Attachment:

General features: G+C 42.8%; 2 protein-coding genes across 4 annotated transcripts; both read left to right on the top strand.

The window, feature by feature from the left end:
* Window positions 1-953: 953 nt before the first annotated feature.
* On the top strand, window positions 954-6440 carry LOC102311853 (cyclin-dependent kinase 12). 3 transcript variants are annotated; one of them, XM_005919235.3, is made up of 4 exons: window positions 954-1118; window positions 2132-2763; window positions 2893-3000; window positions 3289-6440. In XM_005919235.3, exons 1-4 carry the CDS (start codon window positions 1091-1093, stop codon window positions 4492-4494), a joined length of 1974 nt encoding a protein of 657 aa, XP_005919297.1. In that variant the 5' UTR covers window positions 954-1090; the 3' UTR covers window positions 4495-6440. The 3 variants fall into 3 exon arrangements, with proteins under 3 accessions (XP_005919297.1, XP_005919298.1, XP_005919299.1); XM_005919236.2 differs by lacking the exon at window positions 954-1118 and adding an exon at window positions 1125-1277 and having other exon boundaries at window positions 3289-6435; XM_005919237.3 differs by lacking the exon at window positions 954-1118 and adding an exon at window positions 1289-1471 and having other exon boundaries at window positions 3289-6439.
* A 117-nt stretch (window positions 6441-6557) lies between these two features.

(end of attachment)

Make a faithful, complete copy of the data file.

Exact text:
General features: G+C 42.8%; 2 protein-coding genes across 4 annotated transcripts; both read left to right on the top strand.

The window, feature by feature from the left end:
* Window positions 1-953: 953 nt before the first annotated feature.
* On the top strand, window positions 954-6440 carry LOC102311853 (cyclin-dependent kinase 12). 3 transcript variants are annotated; one of them, XM_005919235.3, is made up of 4 exons: window positions 954-1118; window positions 2132-2763; window positions 2893-3000; window positions 3289-6440. In XM_005919235.3, exons 1-4 carry the CDS (start codon window positions 1091-1093, stop codon window positions 4492-4494), a joined length of 1974 nt encoding a protein of 657 aa, XP_005919297.1. In that variant the 5' UTR covers window positions 954-1090; the 3' UTR covers window positions 4495-6440. The 3 variants fall into 3 exon arrangements, with proteins under 3 accessions (XP_005919297.1, XP_005919298.1, XP_005919299.1); XM_005919236.2 differs by lacking the exon at window positions 954-1118 and adding an exon at window positions 1125-1277 and having other exon boundaries at window positions 3289-6435; XM_005919237.3 differs by lacking the exon at window positions 954-1118 and adding an exon at window positions 1289-1471 and having other exon boundaries at window positions 3289-6439.
* A 117-nt stretch (window positions 6441-6557) lies between these two features.